A Norphlet resident was elected in May to serve as a delegate to the Democratic National Convention, which was held throughout the past week in a virtual format.
Wanda Young, chair of the Union County Democratic Committee, as well as a member of the state Democratic Committee and a candidate for Norphlet City Council running against incumbent Independent Joel Dykes, said her vote to nominate Joe Biden to be the national party’s presidential candidate was cast by August 5. The Convention began Monday and continued throughout the week.
“It’s very different this year from ever before, of course,” Young said. “When they had the (delegate election) meeting in May, I found out I had won (in the first round selection). I was one of five from the Fourth (Congressional) District.”
When she was elected by her peers in the state Democratic party in May, Young said there still remained hope that they may get to attend an in-person convention.
“They had moved it from July to August, so we were thinking … if the summer and the heat does quell the virus, maybe we’d get to go. We started making plans to go; my husband took a week off on vacation, I took a week off,” Young said. “Finally they called it and said we won’t be able to attend in-person, and the party immediately started working behind the scenes to prepare for that.”
Young pledged prior to being elected to be a Biden delegate, and before to the Convention, she was contacted by Biden’s campaign to be a co-whip for his campaign with Arkansas State Rep. Jamie Scott.
“So you can actually vote for whoever you want to, even pledged delegates. Whips kind of whip up support for their candidate,” Young explained. “They would usually do this at the physical Convention, go to the delegates and ask them to vote for their candidate and whip up support. … We took the delegates for the entire state and split them between us. I started a texting thing, I texted and emailed everyone to make sure they were getting their vote in. It was vital to get all the votes in by August 15.”
The Friday before the Convention, a representative from the state Democratic party contacted Young to ask if she’d like to participate in the Convention’s roll call vote. Since the Convention was held virtually this year, delegates from all 50 states participated in the roll call vote with short videos submitted to the DNC.
Young rushed to get a quick-result COVID-19 test that day, and the next day, she headed to Little Rock where the video was shot.
“I’m extremely excited and honored to be a part of it. I’m likewise disappointed that we didn’t get to do the physical part of it,” Young said. “I’d do it all over again just to be a part of it.”
She said she was especially happy to see diversity represented in the delegates that participated in the roll call video.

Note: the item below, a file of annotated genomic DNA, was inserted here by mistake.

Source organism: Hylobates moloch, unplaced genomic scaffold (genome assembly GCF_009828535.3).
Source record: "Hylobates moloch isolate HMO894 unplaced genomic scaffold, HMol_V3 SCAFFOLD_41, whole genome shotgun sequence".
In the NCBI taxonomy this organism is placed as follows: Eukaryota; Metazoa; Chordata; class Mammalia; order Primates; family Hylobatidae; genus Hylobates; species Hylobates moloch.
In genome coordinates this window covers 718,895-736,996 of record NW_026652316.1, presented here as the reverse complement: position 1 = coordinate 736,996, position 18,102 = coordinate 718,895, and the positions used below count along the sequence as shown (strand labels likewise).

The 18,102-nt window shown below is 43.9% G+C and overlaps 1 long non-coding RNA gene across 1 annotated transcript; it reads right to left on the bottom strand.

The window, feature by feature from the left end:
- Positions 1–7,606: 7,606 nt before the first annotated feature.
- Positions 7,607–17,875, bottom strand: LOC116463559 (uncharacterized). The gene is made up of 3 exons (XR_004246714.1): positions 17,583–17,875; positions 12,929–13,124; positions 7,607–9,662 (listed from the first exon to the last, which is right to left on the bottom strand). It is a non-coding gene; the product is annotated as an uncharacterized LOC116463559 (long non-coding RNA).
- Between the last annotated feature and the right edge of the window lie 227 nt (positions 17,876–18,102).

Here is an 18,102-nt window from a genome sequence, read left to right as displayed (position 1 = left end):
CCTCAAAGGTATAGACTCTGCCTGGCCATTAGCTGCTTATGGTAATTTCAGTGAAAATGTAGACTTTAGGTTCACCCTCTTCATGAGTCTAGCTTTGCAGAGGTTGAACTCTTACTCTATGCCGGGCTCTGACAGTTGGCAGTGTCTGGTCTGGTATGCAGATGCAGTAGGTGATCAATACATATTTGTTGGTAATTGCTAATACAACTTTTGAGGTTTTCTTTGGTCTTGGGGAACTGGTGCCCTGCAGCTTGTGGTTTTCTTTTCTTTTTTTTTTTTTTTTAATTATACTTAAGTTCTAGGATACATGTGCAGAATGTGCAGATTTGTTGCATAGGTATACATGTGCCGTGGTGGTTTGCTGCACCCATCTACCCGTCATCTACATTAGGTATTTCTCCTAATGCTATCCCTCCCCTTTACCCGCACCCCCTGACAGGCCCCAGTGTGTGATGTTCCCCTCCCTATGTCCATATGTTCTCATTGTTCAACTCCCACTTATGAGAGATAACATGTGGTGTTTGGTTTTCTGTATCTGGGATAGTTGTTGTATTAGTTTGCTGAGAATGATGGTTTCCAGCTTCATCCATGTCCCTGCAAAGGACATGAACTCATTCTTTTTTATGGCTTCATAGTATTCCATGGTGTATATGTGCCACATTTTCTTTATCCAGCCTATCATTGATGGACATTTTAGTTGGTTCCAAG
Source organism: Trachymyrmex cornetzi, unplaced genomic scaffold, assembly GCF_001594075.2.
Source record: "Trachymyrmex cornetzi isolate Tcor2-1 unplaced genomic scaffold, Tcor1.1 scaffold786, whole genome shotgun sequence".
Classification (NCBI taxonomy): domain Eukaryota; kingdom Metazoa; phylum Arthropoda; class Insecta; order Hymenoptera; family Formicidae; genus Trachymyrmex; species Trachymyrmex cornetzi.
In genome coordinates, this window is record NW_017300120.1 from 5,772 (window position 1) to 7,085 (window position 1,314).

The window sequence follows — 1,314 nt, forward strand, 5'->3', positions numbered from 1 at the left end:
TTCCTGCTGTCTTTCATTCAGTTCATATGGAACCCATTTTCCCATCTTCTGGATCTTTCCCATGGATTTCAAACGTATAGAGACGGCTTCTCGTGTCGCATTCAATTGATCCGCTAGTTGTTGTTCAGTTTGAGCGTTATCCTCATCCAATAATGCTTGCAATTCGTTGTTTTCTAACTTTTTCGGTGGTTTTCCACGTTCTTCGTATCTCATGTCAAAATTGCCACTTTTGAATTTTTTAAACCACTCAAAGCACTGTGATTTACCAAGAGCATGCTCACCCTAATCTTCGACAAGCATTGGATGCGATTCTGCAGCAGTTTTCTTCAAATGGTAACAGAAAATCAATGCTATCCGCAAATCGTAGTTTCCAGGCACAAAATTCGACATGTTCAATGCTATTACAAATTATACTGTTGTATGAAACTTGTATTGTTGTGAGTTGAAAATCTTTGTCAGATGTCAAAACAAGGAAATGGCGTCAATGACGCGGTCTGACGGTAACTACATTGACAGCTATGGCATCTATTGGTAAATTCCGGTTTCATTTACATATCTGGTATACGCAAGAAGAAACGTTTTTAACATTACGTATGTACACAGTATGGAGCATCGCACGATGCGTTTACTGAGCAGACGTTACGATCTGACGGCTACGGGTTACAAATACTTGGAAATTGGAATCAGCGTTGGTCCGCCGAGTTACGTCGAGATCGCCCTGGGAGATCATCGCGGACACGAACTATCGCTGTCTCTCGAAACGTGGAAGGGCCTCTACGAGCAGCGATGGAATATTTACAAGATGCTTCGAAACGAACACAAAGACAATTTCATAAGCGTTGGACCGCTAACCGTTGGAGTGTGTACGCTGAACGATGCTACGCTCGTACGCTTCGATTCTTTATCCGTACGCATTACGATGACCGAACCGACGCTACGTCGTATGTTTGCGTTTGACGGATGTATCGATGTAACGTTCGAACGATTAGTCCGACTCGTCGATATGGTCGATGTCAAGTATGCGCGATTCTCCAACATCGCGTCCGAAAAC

“There were seven of us: Michael John Gray (Arkansas Democratic Party chairman), Little Rock Mayor Frank Scott, and the rest of us — it was all women. There were three women of color and us two white girls,” Young said. “I just thought that was awesome. … It was a true picture of our representation in the state.”
Throughout the Convention, Young participated in online conferences with Democrats around the country on ways to reach out to different voting blocs that the party hopes to bring into its coalition or increase voter turnout in.
“I just got through with the rural caucus meeting, we talked about how to reach out to people in the rural parts of our country that tend to not have as much information because they’re limited in internet access,” Young said in an interview with the News-Times Tuesday. “Before that, I had a meeting with the LGBTQ caucus; we talked about the needs of LGBTQ folks in the country, how we can support them and represent their needs. Yesterday I had a meeting wit the Hispanic caucus and outreach to them.”
Biden was expected Wednesday to accept the nomination to be the Democratic candidate for President in the 2020 election Thursday; Sen. Kamala Harris (D-CA) accepted the nomination to be the Democrat’s candidate for Vice President on Wednesday.
Nine of Arkansas’ delegates to the DNC cast their votes for Sen. Bernie Sanders (I-VT), who met the state’s voting threshold to receive delegates. The remaining 27 cast their votes for Biden.
Young said one thing that has stood out to her in the lead-up to the 2020 election is the role “regular people” are taking on in the party. She said she’s also encouraged to see young people participating in politics, including Young Republicans.
“People are starting to understand that if you really want to have a voice in the way things are, they you’ve got to participate and take a position. Go to meetings, let your voice be heard,” she said. “I really want people to know about these processes and not be intimidated by it; not be intimidated to participate in these things, and to know that you don’t have to have a title outside your name and you don’t have to have a whole lot of money. You can just be a regular person.”
Kermit Parks, a member of the Union County Republican Party, said no Union County residents will be represented in the Republican National Convention this year. However, a Union County native, Hogan Gidley, does work in President Donald Trump’s administration as a Deputy Assistant to the President and Principal Deputy Press Secretary. An interview request sent to the White House and the Trump campaign has not yet been answered.
The Republican National Convention will be held this week from Monday to Thursday.